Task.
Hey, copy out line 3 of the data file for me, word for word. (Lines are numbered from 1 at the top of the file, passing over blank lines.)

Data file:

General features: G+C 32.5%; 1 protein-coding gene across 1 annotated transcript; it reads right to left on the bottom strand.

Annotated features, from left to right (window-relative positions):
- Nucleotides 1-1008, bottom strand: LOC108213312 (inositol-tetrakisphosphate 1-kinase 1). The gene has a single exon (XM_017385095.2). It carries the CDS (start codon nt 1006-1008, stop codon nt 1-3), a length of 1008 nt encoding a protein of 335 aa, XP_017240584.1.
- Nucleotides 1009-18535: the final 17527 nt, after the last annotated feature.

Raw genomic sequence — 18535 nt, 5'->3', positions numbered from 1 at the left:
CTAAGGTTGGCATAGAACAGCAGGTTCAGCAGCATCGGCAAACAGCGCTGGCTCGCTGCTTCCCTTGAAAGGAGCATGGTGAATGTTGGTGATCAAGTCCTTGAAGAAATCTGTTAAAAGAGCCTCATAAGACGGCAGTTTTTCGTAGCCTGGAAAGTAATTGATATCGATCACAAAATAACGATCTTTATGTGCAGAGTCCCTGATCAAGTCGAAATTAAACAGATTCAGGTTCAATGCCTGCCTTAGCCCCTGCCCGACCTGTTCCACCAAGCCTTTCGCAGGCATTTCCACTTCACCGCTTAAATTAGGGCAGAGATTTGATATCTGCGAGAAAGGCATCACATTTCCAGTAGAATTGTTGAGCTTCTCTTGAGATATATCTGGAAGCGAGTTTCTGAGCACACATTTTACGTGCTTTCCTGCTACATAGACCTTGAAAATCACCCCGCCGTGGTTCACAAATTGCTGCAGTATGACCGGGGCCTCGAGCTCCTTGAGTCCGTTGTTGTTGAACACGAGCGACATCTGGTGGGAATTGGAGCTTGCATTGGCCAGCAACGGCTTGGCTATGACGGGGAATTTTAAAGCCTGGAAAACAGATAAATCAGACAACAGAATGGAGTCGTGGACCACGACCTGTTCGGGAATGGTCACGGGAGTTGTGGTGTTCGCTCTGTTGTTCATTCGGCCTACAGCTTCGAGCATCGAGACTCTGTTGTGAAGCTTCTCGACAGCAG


- Nucleotides 1-1008, bottom strand: LOC108213312 (inositol-tetrakisphosphate 1-kinase 1). The gene has a single exon (XM_017385095.2). It carries the CDS (start codon nt 1006-1008, stop codon nt 1-3), a length of 1008 nt encoding a protein of 335 aa, XP_017240584.1.